There are no known studies to show what happens after HyProCure has been in your foot for an entire lifetime, but we know what can happen after a lifetime of walking on a foot with ankle bone instability. It is better to have HyProCure in your foot than to walk with your ankle bone partially dislocating with every step you take.
If I have a problem with HyProCure can it be removed?
Are there any known complications of having HyProCure in place for a long time?
HyProCure has been used in people since 2004. Since that time, we are unaware of any serious complications. As far as we know, there has not been a lasting issue due to the placement of HyProCure into someone’s foot other than that it had to be removed. There are times when HyProCure will be placed into someone’s foot that is classified as a high risk of not working. There are situations when someone could desire to have HyProCure put in their foot to either delay a more aggressive surgery or at least to buy some time before that more aggressive surgery is required. In that situation, that person would have had the more aggressive surgery regardless if HyProCure was attempted or not.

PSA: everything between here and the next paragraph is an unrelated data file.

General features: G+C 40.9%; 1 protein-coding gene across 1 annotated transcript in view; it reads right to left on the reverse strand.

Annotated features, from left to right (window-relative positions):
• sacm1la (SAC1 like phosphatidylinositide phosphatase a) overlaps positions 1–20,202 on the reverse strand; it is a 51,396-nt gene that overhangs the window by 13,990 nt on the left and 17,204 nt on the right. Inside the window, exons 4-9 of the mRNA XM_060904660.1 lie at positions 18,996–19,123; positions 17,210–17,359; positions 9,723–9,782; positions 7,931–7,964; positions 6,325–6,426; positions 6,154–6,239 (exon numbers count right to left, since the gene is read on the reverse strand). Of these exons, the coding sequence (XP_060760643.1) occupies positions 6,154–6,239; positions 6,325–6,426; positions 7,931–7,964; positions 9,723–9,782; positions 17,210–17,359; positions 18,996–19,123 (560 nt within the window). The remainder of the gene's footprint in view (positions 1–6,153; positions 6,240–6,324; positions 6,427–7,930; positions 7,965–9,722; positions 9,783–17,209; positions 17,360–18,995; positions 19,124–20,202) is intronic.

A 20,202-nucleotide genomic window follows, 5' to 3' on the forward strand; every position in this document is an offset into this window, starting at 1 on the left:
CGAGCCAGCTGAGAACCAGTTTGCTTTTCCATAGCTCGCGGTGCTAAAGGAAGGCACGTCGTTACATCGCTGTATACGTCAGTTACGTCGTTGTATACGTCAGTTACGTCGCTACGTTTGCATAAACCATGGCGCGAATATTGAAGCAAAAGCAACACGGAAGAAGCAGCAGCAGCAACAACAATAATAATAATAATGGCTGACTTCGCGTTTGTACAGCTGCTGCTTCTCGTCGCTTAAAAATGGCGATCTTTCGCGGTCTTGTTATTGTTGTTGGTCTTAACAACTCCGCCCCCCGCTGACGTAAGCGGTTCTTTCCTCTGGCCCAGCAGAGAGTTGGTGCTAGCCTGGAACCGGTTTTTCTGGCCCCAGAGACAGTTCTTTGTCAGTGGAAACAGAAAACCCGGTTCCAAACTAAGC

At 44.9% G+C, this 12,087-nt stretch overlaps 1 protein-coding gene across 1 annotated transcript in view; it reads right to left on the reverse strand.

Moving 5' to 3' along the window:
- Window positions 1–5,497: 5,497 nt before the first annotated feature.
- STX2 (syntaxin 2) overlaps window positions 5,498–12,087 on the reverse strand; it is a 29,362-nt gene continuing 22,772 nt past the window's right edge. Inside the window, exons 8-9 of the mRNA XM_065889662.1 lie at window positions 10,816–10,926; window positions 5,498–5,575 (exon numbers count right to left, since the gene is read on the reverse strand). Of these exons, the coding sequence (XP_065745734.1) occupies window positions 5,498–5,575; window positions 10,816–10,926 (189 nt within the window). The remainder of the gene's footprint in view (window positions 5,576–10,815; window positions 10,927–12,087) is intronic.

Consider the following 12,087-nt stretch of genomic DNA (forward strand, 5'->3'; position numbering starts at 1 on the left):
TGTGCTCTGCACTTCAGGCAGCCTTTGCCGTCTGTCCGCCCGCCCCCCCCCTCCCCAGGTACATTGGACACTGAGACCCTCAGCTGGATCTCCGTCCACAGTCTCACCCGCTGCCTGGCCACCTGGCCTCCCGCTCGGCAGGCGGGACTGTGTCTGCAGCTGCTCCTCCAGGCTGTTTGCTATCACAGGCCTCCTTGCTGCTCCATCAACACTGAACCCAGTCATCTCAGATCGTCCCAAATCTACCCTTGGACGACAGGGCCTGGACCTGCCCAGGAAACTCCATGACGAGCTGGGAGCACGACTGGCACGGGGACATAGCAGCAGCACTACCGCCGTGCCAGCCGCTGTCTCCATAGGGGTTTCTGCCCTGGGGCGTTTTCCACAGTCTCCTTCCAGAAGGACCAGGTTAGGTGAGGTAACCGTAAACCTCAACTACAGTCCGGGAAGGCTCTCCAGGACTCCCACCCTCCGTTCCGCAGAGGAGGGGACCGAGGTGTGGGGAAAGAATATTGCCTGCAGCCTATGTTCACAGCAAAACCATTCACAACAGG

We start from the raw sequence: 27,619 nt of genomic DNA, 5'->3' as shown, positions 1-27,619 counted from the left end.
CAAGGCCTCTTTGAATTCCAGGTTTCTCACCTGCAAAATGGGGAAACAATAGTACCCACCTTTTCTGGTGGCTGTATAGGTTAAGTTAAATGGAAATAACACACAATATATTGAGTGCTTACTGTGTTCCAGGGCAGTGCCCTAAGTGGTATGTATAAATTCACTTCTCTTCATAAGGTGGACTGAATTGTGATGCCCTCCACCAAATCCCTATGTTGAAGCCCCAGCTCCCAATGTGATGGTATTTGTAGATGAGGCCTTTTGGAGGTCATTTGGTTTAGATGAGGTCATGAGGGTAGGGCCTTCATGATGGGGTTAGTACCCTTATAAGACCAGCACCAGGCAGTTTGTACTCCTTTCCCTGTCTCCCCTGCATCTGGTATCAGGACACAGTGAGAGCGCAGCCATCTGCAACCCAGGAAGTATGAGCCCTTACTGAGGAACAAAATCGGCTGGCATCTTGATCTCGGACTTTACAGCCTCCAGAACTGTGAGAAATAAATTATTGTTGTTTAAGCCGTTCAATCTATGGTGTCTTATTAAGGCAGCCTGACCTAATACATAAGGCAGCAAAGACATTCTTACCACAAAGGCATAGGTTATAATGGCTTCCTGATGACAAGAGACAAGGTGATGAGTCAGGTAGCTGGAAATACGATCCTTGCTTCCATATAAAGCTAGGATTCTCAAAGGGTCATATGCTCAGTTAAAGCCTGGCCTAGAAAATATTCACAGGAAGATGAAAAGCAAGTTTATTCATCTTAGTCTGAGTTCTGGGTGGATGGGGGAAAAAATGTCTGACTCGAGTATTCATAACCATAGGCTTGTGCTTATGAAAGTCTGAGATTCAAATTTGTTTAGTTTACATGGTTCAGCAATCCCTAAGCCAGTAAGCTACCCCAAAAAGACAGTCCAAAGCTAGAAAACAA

What is more important to know is what would happen if the ankle bone instability is not fixed. Excessive forces are acting on the bones, joints, ligaments, tendons, muscles, and nerves of the feet, knees, hips, and back. The benefits of HyProCure far outweigh any of the risks.
One would assume that there would be changes deep within the ankle bone where it comes into contact with HyProCure. This is called “stress shielding” and this can happen anywhere in the body where an implant is placed. The bone tissue there will strengthen to make the bone stronger. There have not been any reported situations where the HyProCure spacer becomes pushed into the ankle or heel bones. There have been no reports of a broken ankle or heel bone as a result of HyProCure being in the sinus tarsi space.